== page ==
Toronto’s Design Exchange Unveils Its Latest Exhibition: “3DXL”

Despite being at the forefront of digital fabrication technology, 3D printing is still shrouded in mystery, something which the Design Exchange (DX) hopes to change with its most recent exhibition, “3DXL” in Toronto. Curated by the director of DX, Sara Nickleson, 3DXL brings together 3D printing projects from across fields, including work from medicine, design and architecture. As the name suggests, the exhibit presents 3D printing on a scale not normally observed by the public. In particular, the exhibit addresses the role 3D printing will play in the future of architecture, and how it may begin to replace more traditional architectural construction.

Video: Housing Through the Centuries

From the Cobb house to the world's first 3D printed mansion, this short animated film illustrates the history of housing from 25,000 BC to now. Published on The Atlantic, the film was authored by Jackie Lay.

The Transnational Urbanism of Paris: An Interview With Assistant Mayor Jean-Louis Missika

In the past century, the rise of globalism, of relatively cheap international transport, and above all, of the "world city" has fundamentally changed the way we think about citizenship and the nation state. To accommodate that change, we have also had to invent a new kind of "Transnational Urbanism": at the more esoteric end of this scale are ideas such as JG Ballard's "city of the 21st century," a geographically scattered "city" made up of the interconnected no-man's-land of international airports, which was recently exemplified by Eduardo Cassina and Liva Dudareva's hypothetical proposal for Moscow's Central Business district. At the other end of the scale are pragmatic choices that must be made by cities such as New York, London and Hong Kong that truly affect the lives of people not just living in the city, but around the world.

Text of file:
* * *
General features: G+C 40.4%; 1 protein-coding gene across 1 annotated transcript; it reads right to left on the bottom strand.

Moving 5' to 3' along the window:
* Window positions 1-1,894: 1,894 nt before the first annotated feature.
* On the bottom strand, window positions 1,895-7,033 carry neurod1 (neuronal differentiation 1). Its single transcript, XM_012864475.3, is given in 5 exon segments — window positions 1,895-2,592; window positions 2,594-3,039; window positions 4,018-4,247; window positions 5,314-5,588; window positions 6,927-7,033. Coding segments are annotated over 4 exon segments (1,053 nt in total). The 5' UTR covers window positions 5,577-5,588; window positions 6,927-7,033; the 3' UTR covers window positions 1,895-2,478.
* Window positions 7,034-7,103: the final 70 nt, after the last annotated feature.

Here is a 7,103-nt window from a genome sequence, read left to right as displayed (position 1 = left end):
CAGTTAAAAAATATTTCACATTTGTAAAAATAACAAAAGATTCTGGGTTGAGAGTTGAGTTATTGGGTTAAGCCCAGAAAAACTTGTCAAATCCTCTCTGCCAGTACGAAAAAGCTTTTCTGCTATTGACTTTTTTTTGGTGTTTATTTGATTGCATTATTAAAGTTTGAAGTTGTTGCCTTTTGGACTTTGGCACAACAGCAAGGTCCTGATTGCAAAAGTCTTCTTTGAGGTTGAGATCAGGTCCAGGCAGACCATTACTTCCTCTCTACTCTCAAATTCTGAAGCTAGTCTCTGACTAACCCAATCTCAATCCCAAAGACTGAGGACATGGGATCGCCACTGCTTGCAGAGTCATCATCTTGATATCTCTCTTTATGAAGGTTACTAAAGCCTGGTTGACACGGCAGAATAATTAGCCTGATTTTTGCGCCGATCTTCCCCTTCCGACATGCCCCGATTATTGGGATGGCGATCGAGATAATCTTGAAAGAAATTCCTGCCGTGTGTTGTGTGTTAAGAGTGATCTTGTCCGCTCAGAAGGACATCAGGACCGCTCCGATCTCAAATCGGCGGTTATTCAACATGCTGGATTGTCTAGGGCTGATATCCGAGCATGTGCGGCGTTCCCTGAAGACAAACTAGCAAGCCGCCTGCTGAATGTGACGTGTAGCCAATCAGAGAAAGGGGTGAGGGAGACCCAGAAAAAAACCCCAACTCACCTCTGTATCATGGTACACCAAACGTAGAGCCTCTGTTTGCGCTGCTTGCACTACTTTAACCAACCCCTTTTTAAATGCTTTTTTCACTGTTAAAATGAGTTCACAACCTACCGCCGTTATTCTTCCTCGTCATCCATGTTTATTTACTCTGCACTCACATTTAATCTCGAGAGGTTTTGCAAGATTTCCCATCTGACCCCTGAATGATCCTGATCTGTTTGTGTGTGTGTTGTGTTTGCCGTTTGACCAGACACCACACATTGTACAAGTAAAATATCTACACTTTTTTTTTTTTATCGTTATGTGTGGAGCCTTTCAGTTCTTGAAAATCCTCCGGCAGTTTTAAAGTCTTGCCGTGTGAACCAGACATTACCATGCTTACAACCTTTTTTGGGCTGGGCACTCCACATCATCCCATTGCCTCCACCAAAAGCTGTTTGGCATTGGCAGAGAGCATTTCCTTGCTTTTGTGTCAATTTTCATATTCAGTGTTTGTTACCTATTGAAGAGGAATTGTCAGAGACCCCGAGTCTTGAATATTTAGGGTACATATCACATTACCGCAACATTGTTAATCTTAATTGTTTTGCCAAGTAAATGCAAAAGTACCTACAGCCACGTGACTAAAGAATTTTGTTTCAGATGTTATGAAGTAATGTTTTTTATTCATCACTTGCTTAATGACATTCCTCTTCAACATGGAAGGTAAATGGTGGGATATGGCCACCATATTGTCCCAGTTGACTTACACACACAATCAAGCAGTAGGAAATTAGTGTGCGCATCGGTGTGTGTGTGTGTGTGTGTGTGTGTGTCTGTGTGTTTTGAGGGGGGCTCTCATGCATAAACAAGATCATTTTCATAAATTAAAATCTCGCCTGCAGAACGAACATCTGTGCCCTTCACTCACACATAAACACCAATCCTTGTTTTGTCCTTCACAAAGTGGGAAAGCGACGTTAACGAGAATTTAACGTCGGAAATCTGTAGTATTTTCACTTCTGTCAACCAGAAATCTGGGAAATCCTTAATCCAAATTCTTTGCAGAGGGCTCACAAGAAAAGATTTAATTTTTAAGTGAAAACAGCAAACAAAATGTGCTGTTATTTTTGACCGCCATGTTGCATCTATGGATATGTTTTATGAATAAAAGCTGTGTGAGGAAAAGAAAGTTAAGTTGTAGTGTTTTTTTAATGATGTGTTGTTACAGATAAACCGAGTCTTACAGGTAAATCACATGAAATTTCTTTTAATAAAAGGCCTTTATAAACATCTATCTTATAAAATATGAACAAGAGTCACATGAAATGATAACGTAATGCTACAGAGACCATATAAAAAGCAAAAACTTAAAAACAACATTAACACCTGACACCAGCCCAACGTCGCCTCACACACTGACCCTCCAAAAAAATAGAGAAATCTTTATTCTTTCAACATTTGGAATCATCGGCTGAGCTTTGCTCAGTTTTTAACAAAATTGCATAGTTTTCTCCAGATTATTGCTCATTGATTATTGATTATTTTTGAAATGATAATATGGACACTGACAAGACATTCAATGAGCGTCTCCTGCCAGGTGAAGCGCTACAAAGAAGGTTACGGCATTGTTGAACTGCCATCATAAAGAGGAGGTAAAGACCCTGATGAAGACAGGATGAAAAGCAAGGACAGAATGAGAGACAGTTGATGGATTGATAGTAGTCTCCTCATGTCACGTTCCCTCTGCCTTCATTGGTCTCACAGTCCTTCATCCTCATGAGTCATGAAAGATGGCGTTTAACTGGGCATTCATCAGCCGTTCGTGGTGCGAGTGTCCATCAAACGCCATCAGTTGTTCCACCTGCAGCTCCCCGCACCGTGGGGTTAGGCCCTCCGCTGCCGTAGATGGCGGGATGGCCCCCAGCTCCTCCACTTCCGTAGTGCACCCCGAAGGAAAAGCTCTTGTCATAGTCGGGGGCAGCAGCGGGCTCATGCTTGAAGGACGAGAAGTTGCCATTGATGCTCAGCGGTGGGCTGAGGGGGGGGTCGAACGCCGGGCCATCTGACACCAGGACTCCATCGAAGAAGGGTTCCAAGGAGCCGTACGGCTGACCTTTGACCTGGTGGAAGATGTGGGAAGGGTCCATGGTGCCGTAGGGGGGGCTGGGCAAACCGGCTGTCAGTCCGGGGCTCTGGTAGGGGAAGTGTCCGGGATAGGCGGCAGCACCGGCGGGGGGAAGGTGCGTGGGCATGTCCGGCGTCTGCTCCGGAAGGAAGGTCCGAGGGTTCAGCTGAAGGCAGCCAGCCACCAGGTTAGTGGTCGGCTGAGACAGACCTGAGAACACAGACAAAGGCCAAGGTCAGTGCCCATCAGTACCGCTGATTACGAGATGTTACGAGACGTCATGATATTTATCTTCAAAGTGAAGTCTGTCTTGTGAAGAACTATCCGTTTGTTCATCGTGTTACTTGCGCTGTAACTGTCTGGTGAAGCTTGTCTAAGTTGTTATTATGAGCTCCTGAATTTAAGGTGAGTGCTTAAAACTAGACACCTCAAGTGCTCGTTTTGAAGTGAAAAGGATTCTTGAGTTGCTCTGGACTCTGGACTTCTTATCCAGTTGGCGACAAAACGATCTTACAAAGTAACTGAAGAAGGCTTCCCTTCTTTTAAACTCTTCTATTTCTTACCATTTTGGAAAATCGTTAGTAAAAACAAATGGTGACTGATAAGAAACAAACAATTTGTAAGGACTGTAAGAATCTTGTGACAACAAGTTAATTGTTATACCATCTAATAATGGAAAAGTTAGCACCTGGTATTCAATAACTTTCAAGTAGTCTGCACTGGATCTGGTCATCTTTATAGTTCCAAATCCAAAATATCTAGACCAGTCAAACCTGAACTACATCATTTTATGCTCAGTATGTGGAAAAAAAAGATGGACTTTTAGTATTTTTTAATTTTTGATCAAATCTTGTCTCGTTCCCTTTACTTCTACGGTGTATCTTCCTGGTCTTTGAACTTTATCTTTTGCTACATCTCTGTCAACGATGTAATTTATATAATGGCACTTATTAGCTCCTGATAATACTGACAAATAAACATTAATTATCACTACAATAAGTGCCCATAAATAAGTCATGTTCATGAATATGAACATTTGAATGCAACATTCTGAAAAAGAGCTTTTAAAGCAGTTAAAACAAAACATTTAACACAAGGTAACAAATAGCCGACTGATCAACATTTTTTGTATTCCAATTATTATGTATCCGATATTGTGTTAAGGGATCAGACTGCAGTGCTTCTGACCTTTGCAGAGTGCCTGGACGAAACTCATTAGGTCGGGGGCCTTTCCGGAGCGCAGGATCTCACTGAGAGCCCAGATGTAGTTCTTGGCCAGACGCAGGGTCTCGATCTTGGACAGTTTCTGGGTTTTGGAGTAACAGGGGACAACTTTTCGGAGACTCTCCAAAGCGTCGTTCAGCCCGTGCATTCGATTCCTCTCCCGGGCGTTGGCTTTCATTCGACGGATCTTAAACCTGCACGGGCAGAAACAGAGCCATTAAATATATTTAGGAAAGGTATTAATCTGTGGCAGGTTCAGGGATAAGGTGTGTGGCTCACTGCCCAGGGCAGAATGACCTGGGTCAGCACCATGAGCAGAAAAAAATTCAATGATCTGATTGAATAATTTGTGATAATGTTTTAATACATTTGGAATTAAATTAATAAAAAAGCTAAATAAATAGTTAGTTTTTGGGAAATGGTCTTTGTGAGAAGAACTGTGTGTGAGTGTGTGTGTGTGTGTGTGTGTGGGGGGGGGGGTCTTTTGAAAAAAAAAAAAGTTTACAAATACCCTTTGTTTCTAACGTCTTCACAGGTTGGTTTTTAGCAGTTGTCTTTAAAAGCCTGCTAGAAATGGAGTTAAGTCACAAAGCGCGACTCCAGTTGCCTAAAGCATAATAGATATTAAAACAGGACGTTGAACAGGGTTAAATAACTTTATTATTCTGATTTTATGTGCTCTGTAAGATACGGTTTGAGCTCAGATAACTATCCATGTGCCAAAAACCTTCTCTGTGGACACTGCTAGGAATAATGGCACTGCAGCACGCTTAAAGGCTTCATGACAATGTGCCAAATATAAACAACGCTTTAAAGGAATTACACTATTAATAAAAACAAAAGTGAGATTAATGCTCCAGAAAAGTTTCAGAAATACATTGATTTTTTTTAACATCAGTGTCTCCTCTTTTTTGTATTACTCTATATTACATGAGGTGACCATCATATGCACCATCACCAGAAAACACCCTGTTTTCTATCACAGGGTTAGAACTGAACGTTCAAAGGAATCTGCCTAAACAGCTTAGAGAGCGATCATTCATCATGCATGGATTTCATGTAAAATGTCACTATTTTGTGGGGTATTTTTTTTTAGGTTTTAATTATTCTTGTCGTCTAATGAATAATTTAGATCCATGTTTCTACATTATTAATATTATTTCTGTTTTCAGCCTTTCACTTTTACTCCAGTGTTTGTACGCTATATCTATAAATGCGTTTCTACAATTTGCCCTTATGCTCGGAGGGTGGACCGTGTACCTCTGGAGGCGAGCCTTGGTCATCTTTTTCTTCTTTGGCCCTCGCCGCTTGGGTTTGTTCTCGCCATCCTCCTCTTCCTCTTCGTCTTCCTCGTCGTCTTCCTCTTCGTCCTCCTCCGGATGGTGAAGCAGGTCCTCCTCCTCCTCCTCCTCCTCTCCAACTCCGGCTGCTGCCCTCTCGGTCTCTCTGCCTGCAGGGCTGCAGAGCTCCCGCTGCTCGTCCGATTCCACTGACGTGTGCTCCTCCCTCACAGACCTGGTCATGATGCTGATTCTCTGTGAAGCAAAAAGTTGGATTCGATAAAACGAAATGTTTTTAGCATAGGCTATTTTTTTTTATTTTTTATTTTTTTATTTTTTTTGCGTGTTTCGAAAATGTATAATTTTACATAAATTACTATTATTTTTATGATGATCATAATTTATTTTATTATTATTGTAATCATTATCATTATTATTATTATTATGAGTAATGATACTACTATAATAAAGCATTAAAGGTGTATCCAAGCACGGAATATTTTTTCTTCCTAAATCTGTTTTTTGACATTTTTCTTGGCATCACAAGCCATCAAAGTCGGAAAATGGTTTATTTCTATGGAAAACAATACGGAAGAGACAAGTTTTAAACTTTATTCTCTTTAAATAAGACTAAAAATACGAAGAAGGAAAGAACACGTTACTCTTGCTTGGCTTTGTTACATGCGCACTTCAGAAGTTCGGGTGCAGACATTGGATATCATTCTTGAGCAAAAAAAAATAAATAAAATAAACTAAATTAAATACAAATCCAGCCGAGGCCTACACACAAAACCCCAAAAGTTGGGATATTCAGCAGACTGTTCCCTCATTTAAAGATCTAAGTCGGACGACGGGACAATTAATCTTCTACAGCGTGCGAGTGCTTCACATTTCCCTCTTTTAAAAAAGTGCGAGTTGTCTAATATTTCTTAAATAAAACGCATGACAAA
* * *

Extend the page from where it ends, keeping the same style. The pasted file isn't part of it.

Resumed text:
To probe this topic, MONU Magazine has dedicated their latest issue to the topic of Transnational Urbanism. In this extract from the magazine, MONU's Bernd Upmeyer and Beatriz Ramo interview French sociologist and Assistant Mayor of Paris Jean-Louis Missika to discover how the city is positioning itself as a 21st century global city, and how it is absorbing and adopting change in everything from the creative class to smart cities and 3D Printing.

Map of Paris with Montreuil in the east and Saint-Denis in the north. Image © City of Paris Aerial view of Ivry Bercy. Image © City of Paris Interior of the incubator in Halle Freyssinet in the 13th arrondissement in Paris. Image © City of Paris Aerial view of Ivry Choisy. Image © City of Paris

NASA's 3D Printed Habitat Challenge Takes Designers into Deep Space

NASA and the National Additive Manufacturing Institute (America Makes) have launched the 3D Printed Habitat Challenge, an inaugural design competition offering $2.25 million in prizes. Part of NASA's Centennial Challenges program, the competition challenges entrants to design and build a 3D printed habitat for deep space exploration. "The future possibilities for 3D printing are inspiring, and the technology is extremely important to deep space exploration," said Sam Ortega, Centennial Challenges program manager. "This challenge definitely raises the bar from what we are currently capable of, and we are excited to see what the maker community does with it."